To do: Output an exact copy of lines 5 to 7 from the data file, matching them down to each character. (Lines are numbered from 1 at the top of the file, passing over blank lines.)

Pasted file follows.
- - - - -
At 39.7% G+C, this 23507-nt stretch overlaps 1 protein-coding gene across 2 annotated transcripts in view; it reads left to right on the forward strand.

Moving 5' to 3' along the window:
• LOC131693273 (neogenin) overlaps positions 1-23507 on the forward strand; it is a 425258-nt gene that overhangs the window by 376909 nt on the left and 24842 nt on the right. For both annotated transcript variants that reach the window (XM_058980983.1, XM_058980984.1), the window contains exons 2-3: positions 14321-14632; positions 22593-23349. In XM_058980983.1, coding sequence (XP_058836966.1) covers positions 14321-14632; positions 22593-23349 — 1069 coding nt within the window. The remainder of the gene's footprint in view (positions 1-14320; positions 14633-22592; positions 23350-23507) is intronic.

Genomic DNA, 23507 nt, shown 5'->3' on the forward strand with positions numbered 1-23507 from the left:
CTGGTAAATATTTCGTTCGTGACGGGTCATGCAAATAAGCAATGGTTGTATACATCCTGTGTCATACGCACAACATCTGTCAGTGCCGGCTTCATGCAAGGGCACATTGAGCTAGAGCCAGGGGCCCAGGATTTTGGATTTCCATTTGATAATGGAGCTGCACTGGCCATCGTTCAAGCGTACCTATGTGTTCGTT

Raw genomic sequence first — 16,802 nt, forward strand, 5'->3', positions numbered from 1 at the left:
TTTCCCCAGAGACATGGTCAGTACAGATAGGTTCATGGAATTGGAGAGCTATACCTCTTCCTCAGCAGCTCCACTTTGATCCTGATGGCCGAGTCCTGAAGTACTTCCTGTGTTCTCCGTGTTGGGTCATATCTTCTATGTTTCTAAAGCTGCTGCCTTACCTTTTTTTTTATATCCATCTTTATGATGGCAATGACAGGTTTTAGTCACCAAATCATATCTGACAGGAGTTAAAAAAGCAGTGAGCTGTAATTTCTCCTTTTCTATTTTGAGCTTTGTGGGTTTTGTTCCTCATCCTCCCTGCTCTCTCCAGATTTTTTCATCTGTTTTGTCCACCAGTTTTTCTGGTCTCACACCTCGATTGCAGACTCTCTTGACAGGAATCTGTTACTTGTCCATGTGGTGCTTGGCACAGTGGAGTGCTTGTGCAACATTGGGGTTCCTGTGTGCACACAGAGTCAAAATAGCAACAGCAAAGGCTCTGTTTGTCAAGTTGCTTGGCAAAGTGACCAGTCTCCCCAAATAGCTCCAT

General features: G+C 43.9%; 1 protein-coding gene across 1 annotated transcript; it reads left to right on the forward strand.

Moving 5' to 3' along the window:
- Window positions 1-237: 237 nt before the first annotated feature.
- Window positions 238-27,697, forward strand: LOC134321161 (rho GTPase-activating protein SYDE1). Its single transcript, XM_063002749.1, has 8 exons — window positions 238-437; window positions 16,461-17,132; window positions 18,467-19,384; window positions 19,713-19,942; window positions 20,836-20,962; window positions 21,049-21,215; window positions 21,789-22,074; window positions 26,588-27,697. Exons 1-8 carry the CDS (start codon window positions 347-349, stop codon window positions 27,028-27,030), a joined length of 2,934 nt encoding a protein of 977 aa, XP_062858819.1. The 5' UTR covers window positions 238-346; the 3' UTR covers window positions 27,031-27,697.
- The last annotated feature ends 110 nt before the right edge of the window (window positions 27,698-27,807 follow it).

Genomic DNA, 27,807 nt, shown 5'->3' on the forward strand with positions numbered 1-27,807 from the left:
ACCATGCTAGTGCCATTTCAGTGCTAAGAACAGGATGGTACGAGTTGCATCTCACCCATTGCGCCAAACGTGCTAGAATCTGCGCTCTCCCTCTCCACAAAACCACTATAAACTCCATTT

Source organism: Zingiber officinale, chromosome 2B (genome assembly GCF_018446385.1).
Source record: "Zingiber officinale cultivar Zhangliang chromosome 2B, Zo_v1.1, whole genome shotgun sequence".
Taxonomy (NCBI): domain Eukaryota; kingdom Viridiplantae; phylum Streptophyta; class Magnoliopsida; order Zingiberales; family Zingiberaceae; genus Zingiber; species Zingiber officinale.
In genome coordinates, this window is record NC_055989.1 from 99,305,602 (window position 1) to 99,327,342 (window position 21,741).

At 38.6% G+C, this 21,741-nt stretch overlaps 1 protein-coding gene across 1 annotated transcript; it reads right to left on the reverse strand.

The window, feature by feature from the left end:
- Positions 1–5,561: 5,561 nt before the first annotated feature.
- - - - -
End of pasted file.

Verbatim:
CTGGTAAATATTTCGTTCGTGACGGGTCATGCAAATAAGCAATGGTTGTATACATCCTGTGTCATACGCACAACATCTGTCAGTGCCGGCTTCATGCAAGGGCACATTGAGCTAGAGCCAGGGGCCCAGGATTTTGGATTTCCATTTGATAATGGAGCTGCACTGGCCATCGTTCAAGCGTACCTATGTGTTCGTT

Raw genomic sequence first — 16,802 nt, forward strand, 5'->3', positions numbered from 1 at the left:
TTTCCCCAGAGACATGGTCAGTACAGATAGGTTCATGGAATTGGAGAGCTATACCTCTTCCTCAGCAGCTCCACTTTGATCCTGATGGCCGAGTCCTGAAGTACTTCCTGTGTTCTCCGTGTTGGGTCATATCTTCTATGTTTCTAAAGCTGCTGCCTTACCTTTTTTTTTATATCCATCTTTATGATGGCAATGACAGGTTTTAGTCACCAAATCATATCTGACAGGAGTTAAAAAAGCAGTGAGCTGTAATTTCTCCTTTTCTATTTTGAGCTTTGTGGGTTTTGTTCCTCATCCTCCCTGCTCTCTCCAGATTTTTTCATCTGTTTTGTCCACCAGTTTTTCTGGTCTCACACCTCGATTGCAGACTCTCTTGACAGGAATCTGTTACTTGTCCATGTGGTGCTTGGCACAGTGGAGTGCTTGTGCAACATTGGGGTTCCTGTGTGCACACAGAGTCAAAATAGCAACAGCAAAGGCTCTGTTTGTCAAGTTGCTTGGCAAAGTGACCAGTCTCCCCAAATAGCTCCAT